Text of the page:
Telephone Tips

by | Aug 11, 2010 | Strictly Business Blog

With the rise of on-line social media and texting as means of communication, there seems to be a breakdown in the awareness of proper and effective use of telephone skills in the business environment. After witnessing and experiencing a number of breaches, I thought I’d offer some observations that may offer some insight in this area.

• Smile into your conversation. You’ve probably heard that you should smile when you answer the phone. I’d suggest starting pleasant then smiling with great enthusiasm after you find out who it is or how you can be of service to them. A gushing “hello” followed by continued gushing can sound insincere. But who do you know who doesn’t want to believe that their call brings delight to the listener.

• Translate your excitement into sound. Studies have revealed that people lose 30 percent of their energy level when talking on the phone because they don’t have the face-to-face interaction. So exaggerate your enthusiasm so that your listener knows you’re interested in serving him or her.

• Speak your listener’s name. Although it may be quite contrived to repeat a person’s name a number of times when you’re together, it’s different over the phone. Saying a person’s name by phone is like verbal eye contact when you can’t look them in the eye. Just as good eye contact can help maintain attention in person, speaking the caller’s name keeps his/her attention when numerous interruptions can draw the caller away on the other end of the line.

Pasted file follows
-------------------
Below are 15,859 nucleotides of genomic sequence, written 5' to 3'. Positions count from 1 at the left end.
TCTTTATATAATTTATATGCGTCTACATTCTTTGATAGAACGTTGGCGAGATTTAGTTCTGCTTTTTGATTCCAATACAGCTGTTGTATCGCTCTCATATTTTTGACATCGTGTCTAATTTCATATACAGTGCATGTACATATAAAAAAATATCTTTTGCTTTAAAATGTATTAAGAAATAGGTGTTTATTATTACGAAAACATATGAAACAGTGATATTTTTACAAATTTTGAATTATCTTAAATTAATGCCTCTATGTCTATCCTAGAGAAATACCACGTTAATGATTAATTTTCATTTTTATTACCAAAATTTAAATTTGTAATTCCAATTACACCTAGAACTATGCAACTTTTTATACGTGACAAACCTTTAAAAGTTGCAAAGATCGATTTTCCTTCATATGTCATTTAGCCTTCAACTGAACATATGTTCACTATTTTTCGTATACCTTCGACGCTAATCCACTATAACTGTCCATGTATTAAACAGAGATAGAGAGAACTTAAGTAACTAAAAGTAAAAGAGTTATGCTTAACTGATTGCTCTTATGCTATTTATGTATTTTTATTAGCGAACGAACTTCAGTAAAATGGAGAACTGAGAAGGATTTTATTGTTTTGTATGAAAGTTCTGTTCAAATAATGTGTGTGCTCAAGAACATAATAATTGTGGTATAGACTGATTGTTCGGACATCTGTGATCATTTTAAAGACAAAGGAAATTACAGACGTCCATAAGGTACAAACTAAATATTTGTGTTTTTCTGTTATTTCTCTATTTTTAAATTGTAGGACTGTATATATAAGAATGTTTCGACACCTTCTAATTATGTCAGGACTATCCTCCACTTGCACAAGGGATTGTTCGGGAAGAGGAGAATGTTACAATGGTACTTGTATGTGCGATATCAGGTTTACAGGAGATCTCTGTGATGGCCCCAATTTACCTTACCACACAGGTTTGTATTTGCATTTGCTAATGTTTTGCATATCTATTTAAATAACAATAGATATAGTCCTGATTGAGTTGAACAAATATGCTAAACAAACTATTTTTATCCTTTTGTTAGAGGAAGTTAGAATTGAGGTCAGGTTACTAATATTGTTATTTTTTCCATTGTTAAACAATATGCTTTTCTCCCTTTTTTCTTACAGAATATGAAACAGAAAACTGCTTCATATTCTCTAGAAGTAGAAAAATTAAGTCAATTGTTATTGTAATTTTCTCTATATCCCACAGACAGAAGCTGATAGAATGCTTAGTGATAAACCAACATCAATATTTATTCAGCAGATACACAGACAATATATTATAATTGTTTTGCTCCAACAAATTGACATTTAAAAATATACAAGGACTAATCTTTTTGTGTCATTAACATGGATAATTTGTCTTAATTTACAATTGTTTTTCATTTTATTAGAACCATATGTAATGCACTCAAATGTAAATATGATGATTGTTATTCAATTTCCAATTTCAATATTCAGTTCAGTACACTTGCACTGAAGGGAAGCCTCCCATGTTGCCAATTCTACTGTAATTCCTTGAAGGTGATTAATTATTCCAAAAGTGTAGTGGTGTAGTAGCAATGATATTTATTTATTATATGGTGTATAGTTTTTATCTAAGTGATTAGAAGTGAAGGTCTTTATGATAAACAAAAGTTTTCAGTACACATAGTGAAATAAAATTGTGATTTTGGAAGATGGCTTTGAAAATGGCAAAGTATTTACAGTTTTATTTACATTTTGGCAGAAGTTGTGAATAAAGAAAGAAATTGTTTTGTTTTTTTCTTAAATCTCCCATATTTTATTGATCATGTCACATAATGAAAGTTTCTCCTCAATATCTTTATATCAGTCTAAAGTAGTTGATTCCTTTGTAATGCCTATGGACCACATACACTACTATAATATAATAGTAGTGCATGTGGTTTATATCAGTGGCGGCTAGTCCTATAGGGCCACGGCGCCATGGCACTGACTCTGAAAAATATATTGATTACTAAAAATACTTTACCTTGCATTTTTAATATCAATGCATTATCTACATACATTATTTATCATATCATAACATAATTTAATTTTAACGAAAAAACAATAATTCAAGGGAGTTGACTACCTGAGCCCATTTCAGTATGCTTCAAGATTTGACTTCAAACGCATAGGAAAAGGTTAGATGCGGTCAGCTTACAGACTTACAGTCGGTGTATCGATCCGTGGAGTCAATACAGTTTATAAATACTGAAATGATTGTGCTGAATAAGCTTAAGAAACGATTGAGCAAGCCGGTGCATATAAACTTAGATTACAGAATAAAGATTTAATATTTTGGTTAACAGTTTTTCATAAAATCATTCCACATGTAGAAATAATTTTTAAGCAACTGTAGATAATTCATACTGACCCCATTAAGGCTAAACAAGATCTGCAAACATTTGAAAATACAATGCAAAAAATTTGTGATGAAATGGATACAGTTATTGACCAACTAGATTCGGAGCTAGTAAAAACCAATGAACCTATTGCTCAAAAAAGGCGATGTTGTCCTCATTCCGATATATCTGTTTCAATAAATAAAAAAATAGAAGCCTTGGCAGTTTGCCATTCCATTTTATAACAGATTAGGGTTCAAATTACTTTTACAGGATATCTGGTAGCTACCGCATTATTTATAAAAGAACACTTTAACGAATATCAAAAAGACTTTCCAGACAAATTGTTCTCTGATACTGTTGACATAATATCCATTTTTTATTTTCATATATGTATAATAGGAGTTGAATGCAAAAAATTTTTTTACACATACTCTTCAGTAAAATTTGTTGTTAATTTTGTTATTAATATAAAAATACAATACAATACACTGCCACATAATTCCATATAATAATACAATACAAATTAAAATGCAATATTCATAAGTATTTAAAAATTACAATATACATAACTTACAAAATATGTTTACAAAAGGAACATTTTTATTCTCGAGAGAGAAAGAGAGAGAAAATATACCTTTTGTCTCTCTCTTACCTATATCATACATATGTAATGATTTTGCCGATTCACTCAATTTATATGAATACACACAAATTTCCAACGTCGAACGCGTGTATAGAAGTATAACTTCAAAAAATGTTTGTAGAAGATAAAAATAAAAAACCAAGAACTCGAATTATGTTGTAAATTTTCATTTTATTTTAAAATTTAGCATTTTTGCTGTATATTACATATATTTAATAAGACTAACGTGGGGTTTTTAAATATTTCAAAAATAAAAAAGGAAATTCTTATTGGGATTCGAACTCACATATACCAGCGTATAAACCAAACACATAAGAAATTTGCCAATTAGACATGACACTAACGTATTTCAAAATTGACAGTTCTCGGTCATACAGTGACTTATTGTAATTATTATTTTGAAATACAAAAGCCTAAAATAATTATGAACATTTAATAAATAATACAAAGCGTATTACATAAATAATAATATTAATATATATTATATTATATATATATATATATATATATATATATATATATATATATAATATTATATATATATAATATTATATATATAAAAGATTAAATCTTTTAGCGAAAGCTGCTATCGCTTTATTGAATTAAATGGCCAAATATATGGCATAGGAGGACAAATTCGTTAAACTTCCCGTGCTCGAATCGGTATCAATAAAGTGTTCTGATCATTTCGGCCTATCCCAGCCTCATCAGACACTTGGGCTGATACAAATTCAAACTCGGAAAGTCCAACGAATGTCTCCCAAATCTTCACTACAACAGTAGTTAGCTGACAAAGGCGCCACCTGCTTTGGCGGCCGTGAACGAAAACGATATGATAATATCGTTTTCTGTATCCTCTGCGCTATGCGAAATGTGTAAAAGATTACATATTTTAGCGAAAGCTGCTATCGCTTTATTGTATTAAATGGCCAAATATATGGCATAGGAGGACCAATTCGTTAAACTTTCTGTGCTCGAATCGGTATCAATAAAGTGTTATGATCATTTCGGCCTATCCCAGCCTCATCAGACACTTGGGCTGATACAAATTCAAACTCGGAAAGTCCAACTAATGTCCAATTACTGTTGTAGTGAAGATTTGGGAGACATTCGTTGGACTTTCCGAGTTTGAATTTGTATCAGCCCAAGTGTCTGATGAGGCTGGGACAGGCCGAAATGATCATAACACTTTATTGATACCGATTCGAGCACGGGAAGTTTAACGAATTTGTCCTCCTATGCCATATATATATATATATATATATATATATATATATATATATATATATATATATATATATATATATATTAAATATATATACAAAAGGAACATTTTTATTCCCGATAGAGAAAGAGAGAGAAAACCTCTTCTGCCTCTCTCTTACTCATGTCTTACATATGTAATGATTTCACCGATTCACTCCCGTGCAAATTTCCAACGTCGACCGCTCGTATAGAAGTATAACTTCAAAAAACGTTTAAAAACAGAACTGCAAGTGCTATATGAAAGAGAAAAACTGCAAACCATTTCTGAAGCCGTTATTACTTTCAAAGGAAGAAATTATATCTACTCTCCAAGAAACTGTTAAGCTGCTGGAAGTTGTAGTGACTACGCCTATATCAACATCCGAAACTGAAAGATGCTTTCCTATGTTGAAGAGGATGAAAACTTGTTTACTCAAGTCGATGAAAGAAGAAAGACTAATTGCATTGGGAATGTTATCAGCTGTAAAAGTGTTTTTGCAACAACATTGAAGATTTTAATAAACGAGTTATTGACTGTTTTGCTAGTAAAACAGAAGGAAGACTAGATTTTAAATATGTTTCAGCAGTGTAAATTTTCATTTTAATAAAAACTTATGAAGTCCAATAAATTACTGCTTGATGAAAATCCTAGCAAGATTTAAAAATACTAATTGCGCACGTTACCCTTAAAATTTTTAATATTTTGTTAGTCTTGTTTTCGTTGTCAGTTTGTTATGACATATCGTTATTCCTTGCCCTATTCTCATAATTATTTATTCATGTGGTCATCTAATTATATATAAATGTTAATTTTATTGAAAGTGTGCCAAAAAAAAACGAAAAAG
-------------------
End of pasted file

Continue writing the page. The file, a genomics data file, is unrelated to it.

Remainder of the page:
• Always make friends with anyone who may be the gatekeeper for the person you may be trying to reach. Anyone who has the power to watch your VIP’s back probably has the influence to allow you through. Or not.

• Every time you call someone, always, always, always ask if it’s an acceptable time to talk. People are inclined to answer their phone in all kinds of circumstances. They may have chosen to answer, but they may not choose to give you their attention. If you need their focus, ask for the best time to follow up. It’s your responsibility to set the best environment to communicate your message. Respecting someone’s time is one of the best means of getting more of it.

• Make your voice-mail message professional. It can be creative and fun. Just make sure it represents what you want your clients to visualize about you. A client told me about an artist she found through the Web whose work rather impressed her. When she called, she slammed into a wall of heavy rock and a message laced with “hey dude’s.” Great work. Bad impression. No assignment.

In a business environment in which the smallest of details can have an impact on whether a project gets assigned to you — or not — make sure all of your telephone skills are as sharply focused as your photographs are.

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